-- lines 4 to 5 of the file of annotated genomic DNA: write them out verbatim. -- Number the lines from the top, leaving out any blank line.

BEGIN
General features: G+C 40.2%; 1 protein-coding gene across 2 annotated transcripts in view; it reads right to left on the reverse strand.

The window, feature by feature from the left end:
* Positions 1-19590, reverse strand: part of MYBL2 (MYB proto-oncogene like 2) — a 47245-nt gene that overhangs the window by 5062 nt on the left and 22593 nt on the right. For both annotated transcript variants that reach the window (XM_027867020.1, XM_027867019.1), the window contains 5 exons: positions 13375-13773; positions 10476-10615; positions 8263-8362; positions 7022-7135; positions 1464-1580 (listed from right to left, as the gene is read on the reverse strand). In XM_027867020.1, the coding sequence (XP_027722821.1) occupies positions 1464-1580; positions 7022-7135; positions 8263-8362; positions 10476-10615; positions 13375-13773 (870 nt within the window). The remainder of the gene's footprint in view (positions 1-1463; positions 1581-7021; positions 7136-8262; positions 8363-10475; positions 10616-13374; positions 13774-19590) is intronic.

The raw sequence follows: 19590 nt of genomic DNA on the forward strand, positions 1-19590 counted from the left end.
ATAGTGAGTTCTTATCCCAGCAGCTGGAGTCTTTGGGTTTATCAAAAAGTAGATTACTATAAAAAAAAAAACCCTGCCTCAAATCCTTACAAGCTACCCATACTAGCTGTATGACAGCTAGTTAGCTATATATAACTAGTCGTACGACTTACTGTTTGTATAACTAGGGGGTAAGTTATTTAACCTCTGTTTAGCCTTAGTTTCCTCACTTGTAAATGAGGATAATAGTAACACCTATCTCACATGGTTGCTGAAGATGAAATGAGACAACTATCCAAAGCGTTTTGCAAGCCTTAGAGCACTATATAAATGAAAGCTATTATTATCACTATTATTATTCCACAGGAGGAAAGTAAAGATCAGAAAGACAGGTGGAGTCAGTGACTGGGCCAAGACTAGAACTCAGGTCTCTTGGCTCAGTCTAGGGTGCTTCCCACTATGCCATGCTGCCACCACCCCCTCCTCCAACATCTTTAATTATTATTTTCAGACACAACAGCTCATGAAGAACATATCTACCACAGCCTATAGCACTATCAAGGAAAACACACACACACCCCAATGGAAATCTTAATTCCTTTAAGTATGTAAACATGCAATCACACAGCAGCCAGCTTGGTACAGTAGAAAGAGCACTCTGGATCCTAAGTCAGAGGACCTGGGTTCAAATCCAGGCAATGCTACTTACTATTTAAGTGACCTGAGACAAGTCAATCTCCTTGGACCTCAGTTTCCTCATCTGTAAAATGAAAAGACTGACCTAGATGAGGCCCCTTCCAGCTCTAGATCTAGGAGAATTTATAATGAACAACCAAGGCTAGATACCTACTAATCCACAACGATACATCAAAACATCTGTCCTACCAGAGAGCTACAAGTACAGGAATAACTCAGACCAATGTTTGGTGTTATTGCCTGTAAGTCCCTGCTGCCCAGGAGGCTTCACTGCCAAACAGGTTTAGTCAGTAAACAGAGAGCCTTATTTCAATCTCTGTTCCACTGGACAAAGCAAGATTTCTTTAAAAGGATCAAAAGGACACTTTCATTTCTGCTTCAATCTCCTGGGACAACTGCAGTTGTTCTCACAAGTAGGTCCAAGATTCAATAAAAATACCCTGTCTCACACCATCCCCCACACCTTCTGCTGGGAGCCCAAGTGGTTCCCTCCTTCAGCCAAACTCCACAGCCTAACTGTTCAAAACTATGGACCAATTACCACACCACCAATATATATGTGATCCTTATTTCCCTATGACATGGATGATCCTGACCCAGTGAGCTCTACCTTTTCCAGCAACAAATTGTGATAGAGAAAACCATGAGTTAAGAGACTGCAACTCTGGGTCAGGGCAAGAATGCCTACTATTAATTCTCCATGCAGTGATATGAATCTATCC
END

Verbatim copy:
The raw sequence follows: 19590 nt of genomic DNA on the forward strand, positions 1-19590 counted from the left end.
ATAGTGAGTTCTTATCCCAGCAGCTGGAGTCTTTGGGTTTATCAAAAAGTAGATTACTATAAAAAAAAAAACCCTGCCTCAAATCCTTACAAGCTACCCATACTAGCTGTATGACAGCTAGTTAGCTATATATAACTAGTCGTACGACTTACTGTTTGTATAACTAGGGGGTAAGTTATTTAACCTCTGTTTAGCCTTAGTTTCCTCACTTGTAAATGAGGATAATAGTAACACCTATCTCACATGGTTGCTGAAGATGAAATGAGACAACTATCCAAAGCGTTTTGCAAGCCTTAGAGCACTATATAAATGAAAGCTATTATTATCACTATTATTATTCCACAGGAGGAAAGTAAAGATCAGAAAGACAGGTGGAGTCAGTGACTGGGCCAAGACTAGAACTCAGGTCTCTTGGCTCAGTCTAGGGTGCTTCCCACTATGCCATGCTGCCACCACCCCCTCCTCCAACATCTTTAATTATTATTTTCAGACACAACAGCTCATGAAGAACATATCTACCACAGCCTATAGCACTATCAAGGAAAACACACACACACCCCAATGGAAATCTTAATTCCTTTAAGTATGTAAACATGCAATCACACAGCAGCCAGCTTGGTACAGTAGAAAGAGCACTCTGGATCCTAAGTCAGAGGACCTGGGTTCAAATCCAGGCAATGCTACTTACTATTTAAGTGACCTGAGACAAGTCAATCTCCTTGGACCTCAGTTTCCTCATCTGTAAAATGAAAAGACTGACCTAGATGAGGCCCCTTCCAGCTCTAGATCTAGGAGAATTTATAATGAACAACCAAGGCTAGATACCTACTAATCCACAACGATACATCAAAACATCTGTCCTACCAGAGAGCTACAAGTACAGGAATAACTCAGACCAATGTTTGGTGTTATTGCCTGTAAGTCCCTGCTGCCCAGGAGGCTTCACTGCCAAACAGGTTTAGTCAGTAAACAGAGAGCCTTATTTCAATCTCTGTTCCACTGGACAAAGCAAGATTTCTTTAAAAGGATCAAAAGGACACTTTCATTTCTGCTTCAATCTCCTGGGACAACTGCAGTTGTTCTCACAAGTAGGTCCAAGATTCAATAAAAATACCCTGTCTCACACCATCCCCCACACCTTCTGCTGGGAGCCCAAGTGGTTCCCTCCTTCAGCCAAACTCCACAGCCTAACTGTTCAAAACTATGGACCAATTACCACACCACCAATATATATGTGATCCTTATTTCCCTATGACATGGATGATCCTGACCCAGTGAGCTCTACCTTTTCCAGCAACAAATTGTGATAGAGAAAACCATGAGTTAAGAGACTGCAACTCTGGGTCAGGGCAAGAATGCCTACTATTAATTCTCCATGCAGTGATATGAATCTATCC